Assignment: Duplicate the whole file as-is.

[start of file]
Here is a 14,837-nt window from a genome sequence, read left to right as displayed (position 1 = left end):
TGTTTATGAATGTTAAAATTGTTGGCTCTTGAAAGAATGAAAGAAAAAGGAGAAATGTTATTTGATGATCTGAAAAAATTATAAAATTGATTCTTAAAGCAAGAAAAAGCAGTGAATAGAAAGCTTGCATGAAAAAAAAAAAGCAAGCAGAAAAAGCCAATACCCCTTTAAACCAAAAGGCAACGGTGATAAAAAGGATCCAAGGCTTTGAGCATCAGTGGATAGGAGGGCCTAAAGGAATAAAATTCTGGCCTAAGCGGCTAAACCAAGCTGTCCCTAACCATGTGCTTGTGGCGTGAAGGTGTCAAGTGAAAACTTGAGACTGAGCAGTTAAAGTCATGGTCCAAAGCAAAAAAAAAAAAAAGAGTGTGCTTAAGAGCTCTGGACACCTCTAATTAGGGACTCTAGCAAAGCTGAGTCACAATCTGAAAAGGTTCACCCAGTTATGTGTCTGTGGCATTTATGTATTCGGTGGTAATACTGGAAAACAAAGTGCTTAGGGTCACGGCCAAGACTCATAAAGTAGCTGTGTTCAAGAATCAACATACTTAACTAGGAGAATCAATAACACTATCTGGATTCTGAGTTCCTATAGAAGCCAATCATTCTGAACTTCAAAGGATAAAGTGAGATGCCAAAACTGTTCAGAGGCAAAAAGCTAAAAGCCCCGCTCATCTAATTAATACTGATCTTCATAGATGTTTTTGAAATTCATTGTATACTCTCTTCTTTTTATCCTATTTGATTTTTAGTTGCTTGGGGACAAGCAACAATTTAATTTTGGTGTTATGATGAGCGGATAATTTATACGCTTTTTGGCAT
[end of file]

Here is a 14,837-nt window from a genome sequence, read left to right as displayed (position 1 = left end):
TGTTTATGAATGTTAAAATTGTTGGCTCTTGAAAGAATGAAAGAAAAAGGAGAAATGTTATTTGATGATCTGAAAAAATTATAAAATTGATTCTTAAAGCAAGAAAAAGCAGTGAATAGAAAGCTTGCATGAAAAAAAAAAAGCAAGCAGAAAAAGCCAATACCCCTTTAAACCAAAAGGCAACGGTGATAAAAAGGATCCAAGGCTTTGAGCATCAGTGGATAGGAGGGCCTAAAGGAATAAAATTCTGGCCTAAGCGGCTAAACCAAGCTGTCCCTAACCATGTGCTTGTGGCGTGAAGGTGTCAAGTGAAAACTTGAGACTGAGCAGTTAAAGTCATGGTCCAAAGCAAAAAAAAAAAAAAGAGTGTGCTTAAGAGCTCTGGACACCTCTAATTAGGGACTCTAGCAAAGCTGAGTCACAATCTGAAAAGGTTCACCCAGTTATGTGTCTGTGGCATTTATGTATTCGGTGGTAATACTGGAAAACAAAGTGCTTAGGGTCACGGCCAAGACTCATAAAGTAGCTGTGTTCAAGAATCAACATACTTAACTAGGAGAATCAATAACACTATCTGGATTCTGAGTTCCTATAGAAGCCAATCATTCTGAACTTCAAAGGATAAAGTGAGATGCCAAAACTGTTCAGAGGCAAAAAGCTAAAAGCCCCGCTCATCTAATTAATACTGATCTTCATAGATGTTTTTGAAATTCATTGTATACTCTCTTCTTTTTATCCTATTTGATTTTTAGTTGCTTGGGGACAAGCAACAATTTAATTTTGGTGTTATGATGAGCGGATAATTTATACGCTTTTTGGCAT